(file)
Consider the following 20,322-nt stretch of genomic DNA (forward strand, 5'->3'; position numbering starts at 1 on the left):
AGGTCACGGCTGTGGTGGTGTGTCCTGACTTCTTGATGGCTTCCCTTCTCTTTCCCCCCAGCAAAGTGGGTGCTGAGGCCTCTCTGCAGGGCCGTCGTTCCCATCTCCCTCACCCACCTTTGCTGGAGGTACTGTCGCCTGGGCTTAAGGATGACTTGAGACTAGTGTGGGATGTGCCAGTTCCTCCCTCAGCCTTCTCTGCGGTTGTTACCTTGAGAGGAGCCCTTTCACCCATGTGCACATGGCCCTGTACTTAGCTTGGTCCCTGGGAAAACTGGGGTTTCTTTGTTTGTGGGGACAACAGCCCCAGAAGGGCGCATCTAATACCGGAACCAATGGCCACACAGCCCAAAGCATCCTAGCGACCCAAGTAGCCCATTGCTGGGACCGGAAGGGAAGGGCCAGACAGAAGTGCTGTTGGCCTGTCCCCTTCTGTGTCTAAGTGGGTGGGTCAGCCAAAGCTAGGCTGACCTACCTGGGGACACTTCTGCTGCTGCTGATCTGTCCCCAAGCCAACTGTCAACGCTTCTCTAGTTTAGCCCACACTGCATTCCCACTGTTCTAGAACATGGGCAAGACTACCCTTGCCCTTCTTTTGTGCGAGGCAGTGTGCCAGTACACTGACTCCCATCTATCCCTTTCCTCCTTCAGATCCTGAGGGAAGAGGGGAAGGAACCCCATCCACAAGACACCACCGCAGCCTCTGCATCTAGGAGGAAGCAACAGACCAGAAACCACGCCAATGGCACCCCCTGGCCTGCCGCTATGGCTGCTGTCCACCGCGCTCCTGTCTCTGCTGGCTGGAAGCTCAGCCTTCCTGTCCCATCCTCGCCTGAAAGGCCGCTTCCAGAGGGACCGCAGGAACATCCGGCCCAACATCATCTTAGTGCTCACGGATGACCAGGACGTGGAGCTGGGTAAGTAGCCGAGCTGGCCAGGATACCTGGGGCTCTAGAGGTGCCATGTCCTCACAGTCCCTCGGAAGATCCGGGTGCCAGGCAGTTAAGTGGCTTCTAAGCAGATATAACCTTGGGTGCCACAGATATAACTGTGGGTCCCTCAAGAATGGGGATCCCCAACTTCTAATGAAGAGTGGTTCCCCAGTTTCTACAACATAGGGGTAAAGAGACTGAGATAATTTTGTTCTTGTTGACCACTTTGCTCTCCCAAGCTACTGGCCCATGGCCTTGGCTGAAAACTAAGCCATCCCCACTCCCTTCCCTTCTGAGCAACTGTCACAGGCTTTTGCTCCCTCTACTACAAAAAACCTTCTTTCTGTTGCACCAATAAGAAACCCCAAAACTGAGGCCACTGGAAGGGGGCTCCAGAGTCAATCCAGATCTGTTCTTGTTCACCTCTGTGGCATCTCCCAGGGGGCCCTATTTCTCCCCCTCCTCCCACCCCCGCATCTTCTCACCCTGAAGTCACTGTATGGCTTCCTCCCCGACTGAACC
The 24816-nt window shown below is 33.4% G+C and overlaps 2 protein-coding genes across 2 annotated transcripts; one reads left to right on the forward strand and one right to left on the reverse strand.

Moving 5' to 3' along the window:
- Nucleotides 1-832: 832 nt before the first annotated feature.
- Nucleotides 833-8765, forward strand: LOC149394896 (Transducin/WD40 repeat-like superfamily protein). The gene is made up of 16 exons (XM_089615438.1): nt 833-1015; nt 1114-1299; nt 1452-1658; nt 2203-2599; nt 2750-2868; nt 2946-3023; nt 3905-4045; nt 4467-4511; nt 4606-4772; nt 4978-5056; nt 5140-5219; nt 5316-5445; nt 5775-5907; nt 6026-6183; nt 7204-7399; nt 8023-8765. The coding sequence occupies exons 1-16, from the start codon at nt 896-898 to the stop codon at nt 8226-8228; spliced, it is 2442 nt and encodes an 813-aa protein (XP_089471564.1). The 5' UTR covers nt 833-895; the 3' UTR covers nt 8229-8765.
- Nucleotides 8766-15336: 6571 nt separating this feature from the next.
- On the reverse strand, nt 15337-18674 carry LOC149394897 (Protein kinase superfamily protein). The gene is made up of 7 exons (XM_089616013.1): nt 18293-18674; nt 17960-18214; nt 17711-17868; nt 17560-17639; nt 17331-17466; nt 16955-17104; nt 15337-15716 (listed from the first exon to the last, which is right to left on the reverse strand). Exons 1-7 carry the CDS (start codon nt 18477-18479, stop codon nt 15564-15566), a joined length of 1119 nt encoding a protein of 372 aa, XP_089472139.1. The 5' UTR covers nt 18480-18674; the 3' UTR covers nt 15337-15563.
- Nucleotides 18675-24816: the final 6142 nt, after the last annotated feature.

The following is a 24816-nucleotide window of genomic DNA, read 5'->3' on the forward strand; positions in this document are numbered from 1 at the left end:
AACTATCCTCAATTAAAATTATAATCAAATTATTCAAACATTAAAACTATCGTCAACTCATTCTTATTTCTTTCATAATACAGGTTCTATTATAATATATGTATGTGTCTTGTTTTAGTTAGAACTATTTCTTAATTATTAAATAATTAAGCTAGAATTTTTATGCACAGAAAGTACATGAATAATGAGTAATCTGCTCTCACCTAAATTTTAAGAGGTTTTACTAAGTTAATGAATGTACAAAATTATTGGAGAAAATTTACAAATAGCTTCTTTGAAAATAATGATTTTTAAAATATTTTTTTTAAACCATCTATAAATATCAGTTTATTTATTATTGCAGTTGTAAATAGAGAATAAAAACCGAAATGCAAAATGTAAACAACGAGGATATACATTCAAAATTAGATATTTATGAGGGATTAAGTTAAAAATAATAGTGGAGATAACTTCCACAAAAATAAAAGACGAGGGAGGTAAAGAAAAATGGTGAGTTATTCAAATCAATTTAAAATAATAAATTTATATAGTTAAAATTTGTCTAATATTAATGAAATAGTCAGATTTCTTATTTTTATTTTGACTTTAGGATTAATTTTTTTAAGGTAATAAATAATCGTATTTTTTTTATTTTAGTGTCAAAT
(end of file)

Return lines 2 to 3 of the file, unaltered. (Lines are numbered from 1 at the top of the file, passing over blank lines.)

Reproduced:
AGGTCACGGCTGTGGTGGTGTGTCCTGACTTCTTGATGGCTTCCCTTCTCTTTCCCCCCAGCAAAGTGGGTGCTGAGGCCTCTCTGCAGGGCCGTCGTTCCCATCTCCCTCACCCACCTTTGCTGGAGGTACTGTCGCCTGGGCTTAAGGATGACTTGAGACTAGTGTGGGATGTGCCAGTTCCTCCCTCAGCCTTCTCTGCGGTTGTTACCTTGAGAGGAGCCCTTTCACCCATGTGCACATGGCCCTGTACTTAGCTTGGTCCCTGGGAAAACTGGGGTTTCTTTGTTTGTGGGGACAACAGCCCCAGAAGGGCGCATCTAATACCGGAACCAATGGCCACACAGCCCAAAGCATCCTAGCGACCCAAGTAGCCCATTGCTGGGACCGGAAGGGAAGGGCCAGACAGAAGTGCTGTTGGCCTGTCCCCTTCTGTGTCTAAGTGGGTGGGTCAGCCAAAGCTAGGCTGACCTACCTGGGGACACTTCTGCTGCTGCTGATCTGTCCCCAAGCCAACTGTCAACGCTTCTCTAGTTTAGCCCACACTGCATTCCCACTGTTCTAGAACATGGGCAAGACTACCCTTGCCCTTCTTTTGTGCGAGGCAGTGTGCCAGTACACTGACTCCCATCTATCCCTTTCCTCCTTCAGATCCTGAGGGAAGAGGGGAAGGAACCCCATCCACAAGACACCACCGCAGCCTCTGCATCTAGGAGGAAGCAACAGACCAGAAACCACGCCAATGGCACCCCCTGGCCTGCCGCTATGGCTGCTGTCCACCGCGCTCCTGTCTCTGCTGGCTGGAAGCTCAGCCTTCCTGTCCCATCCTCGCCTGAAAGGCCGCTTCCAGAGGGACCGCAGGAACATCCGGCCCAACATCATCTTAGTGCTCACGGATGACCAGGACGTGGAGCTGGGTAAGTAGCCGAGCTGGCCAGGATACCTGGGGCTCTAGAGGTGCCATGTCCTCACAGTCCCTCGGAAGATCCGGGTGCCAGGCAGTTAAGTGGCTTCTAAGCAGATATAACCTTGGGTGCCACAGATATAACTGTGGGTCCCTCAAGAATGGGGATCCCCAACTTCTAATGAAGAGTGGTTCCCCAGTTTCTACAACATAGGGGTAAAGAGACTGAGATAATTTTGTTCTTGTTGACCACTTTGCTCTCCCAAGCTACTGGCCCATGGCCTTGGCTGAAAACTAAGCCATCCCCACTCCCTTCCCTTCTGAGCAACTGTCACAGGCTTTTGCTCCCTCTACTACAAAAAACCTTCTTTCTGTTGCACCAATAAGAAACCCCAAAACTGAGGCCACTGGAAGGGGGCTCCAGAGTCAATCCAGATCTGTTCTTGTTCACCTCTGTGGCATCTCCCAGGGGGCCCTATTTCTCCCCCTCCTCCCACCCCCGCATCTTCTCACCCTGAAGTCACTGTATGGCTTCCTCCCCGACTGAACC
The 24816-nt window shown below is 33.4% G+C and overlaps 2 protein-coding genes across 2 annotated transcripts; one reads left to right on the forward strand and one right to left on the reverse strand.